Beloved physician “busted,” but it’s all good
Dr. James Lemons is surprised for his birthday with a sculpture commissioned by his wife and created by a California artist and friend. “If a bust can remind us of what is possible, of what care and love can accomplish, then that is a good thing.”
By Maureen Gilmer, IU Health senior journalist, firstname.lastname@example.org
Longtime Riley Hospital neonatologist Dr. James Lemons had never been “busted” before, but his birthday last month changed that.
Dr. Lemons’ wife, Pam, arranged for sculptor Aaron Eby to create a bust of her husband as a surprise birthday gift. She flew the artist and his partner from California to Indiana for the weekend, and, as Dr. Lemons shared on Facebook, “Aaron ‘busted’ me!”
A decade ago, the couple asked a then-18-year-old Eby to make a bronze statue of Dr. Richard Schreiner when he retired as physician-in-chief of Riley. It was Eby’s first bronze, but they were impressed with his work, and the lifelike statue stands in the lobby of the Simon Family Tower today.
The plan is to eventually put the bust of Dr. Lemons in the Riley Mother Baby Hospital of Kenya, which he and his wife worked to fund and open a decade ago. That hospital, where a picture of the doctor also hangs, now delivers 20,000 babies each year.
“We just need to get one of Pam to put beside me,” he said. “Pam is the one who got our family to go to Kenya in the first place to start this amazing journey!
Dr. Lemons said the best part of the surprise gift was having Aaron and his partner, Andrew, show up on their doorstep unexpectedly, carrying the bust all the way from California.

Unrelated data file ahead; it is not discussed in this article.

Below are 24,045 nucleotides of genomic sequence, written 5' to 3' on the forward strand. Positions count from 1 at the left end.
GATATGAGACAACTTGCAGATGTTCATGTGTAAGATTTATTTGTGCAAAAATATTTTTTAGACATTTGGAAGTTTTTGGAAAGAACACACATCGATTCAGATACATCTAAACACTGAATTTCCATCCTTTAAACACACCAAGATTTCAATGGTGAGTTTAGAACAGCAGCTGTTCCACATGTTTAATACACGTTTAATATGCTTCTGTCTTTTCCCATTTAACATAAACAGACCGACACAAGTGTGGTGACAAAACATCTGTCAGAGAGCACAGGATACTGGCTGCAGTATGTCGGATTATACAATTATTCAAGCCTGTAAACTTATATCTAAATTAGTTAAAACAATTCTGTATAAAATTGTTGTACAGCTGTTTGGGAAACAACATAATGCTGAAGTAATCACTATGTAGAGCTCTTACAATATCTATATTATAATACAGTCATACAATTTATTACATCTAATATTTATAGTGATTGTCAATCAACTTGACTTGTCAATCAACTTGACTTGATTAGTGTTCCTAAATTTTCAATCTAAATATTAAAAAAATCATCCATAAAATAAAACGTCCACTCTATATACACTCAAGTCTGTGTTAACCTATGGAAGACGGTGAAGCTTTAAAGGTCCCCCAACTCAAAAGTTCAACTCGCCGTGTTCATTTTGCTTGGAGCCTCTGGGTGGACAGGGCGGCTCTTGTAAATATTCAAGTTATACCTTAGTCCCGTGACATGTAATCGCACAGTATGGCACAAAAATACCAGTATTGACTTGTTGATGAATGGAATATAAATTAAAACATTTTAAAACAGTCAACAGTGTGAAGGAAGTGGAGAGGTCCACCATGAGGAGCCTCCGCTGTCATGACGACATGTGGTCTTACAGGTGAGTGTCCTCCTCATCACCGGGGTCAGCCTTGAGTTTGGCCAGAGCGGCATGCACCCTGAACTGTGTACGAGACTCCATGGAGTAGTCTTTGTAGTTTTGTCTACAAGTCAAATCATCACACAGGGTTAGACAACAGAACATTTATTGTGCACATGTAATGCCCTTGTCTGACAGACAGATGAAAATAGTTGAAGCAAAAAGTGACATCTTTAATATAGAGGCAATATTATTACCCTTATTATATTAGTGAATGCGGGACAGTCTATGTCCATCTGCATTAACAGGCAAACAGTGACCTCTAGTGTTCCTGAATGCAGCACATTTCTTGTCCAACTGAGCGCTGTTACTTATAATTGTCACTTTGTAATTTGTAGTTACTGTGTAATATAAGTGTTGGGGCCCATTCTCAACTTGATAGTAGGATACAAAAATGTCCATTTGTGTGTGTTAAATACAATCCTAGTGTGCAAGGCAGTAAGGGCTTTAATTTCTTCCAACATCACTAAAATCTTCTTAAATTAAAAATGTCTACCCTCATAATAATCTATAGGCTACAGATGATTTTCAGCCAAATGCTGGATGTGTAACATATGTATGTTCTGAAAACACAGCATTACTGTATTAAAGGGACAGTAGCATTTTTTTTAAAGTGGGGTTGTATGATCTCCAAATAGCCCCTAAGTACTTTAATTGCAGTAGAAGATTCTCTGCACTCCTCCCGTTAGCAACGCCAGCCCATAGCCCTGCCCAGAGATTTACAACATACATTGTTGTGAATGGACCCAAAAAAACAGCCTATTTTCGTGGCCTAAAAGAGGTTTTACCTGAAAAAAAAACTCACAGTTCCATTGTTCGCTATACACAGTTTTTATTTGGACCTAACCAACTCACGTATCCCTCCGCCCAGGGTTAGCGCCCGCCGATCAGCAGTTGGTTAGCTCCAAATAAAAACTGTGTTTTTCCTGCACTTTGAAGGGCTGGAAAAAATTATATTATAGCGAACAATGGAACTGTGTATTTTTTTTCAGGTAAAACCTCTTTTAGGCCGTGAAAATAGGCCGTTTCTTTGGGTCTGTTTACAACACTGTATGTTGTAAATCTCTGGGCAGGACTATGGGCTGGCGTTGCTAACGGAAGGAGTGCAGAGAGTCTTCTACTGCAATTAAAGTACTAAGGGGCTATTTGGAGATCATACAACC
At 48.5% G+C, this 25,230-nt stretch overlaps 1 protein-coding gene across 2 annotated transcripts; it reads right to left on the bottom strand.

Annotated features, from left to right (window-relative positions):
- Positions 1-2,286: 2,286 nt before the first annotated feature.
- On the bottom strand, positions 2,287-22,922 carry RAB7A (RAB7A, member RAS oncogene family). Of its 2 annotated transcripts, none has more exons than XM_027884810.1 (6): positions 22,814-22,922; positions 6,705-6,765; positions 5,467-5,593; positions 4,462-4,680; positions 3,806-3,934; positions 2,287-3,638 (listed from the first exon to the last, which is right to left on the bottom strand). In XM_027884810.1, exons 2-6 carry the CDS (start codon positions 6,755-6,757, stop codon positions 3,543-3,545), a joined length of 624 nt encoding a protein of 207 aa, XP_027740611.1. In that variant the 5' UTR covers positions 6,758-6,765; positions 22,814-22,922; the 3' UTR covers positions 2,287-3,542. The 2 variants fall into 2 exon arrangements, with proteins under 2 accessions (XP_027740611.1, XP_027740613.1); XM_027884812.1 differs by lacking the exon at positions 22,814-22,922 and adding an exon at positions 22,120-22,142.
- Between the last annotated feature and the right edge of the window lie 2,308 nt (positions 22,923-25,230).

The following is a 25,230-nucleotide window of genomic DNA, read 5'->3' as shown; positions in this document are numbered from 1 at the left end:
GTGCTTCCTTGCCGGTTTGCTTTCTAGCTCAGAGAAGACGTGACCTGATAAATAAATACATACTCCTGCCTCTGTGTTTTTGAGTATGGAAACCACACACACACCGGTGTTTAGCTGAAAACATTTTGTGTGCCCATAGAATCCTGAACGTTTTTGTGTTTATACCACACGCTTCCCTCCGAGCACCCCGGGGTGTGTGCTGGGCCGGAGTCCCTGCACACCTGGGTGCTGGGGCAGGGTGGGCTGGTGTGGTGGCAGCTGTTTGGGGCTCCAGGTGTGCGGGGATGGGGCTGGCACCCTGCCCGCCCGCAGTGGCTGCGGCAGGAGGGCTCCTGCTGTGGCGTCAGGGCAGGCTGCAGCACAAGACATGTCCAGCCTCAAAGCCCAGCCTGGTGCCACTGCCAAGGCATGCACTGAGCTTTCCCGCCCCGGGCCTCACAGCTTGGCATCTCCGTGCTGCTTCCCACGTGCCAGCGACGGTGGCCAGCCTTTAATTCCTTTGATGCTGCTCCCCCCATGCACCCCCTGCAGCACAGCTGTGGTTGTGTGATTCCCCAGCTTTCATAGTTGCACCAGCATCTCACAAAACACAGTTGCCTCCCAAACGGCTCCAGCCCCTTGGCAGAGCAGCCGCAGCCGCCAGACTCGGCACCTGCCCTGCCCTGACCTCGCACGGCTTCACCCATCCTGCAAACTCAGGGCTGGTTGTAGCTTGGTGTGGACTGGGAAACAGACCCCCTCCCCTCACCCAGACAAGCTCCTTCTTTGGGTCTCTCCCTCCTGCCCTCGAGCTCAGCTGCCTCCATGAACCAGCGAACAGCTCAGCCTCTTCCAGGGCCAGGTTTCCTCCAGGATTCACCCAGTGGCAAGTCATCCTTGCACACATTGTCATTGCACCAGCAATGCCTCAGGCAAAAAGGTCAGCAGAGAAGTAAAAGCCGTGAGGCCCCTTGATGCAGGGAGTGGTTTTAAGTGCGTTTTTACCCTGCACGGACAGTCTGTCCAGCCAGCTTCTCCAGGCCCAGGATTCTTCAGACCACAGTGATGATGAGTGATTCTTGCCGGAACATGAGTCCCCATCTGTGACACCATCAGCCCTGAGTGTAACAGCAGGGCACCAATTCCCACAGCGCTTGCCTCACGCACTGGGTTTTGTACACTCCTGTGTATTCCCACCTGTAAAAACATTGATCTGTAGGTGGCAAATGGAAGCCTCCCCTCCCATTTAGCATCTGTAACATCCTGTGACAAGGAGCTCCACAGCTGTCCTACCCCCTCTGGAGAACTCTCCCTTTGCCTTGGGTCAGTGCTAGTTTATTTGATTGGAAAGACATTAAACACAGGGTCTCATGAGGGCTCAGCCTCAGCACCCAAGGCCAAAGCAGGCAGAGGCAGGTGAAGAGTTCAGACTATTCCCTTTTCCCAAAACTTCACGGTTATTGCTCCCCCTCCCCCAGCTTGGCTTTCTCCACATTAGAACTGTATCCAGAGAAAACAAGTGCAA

And though the beloved baby doctor is a humble man and doesn’t seek attention, he hopes the bust can inspire others to do the hard work it takes to truly make a difference in people’s lives.
“Although it takes a village – a whole community – to build something like the Riley Mother Baby Hospital, it always takes an individual to champion or lead the effort – to persist in spite of people saying it can’t be done,” he said.
“So if a bust can remind us of what is possible, of what care and love can accomplish, then that is a good thing.”
Friends near and far weighed in on the likeness of the doctor on Facebook:
“That is so lifelike and captures your kindness as well! What a wonderful gift!”
“You are a gift to the children and mothers of Kenya.”
“I'm one of the beneficiaries of RMBH. I will forever be grateful to you. My son was born prematurely and he was nursed in the facility for two months. He's now 9 years old, and heathy. Be blessed!”
Dr. Lemons still serves as a professor of pediatrics and sees patients at Riley and Eskenazi Health.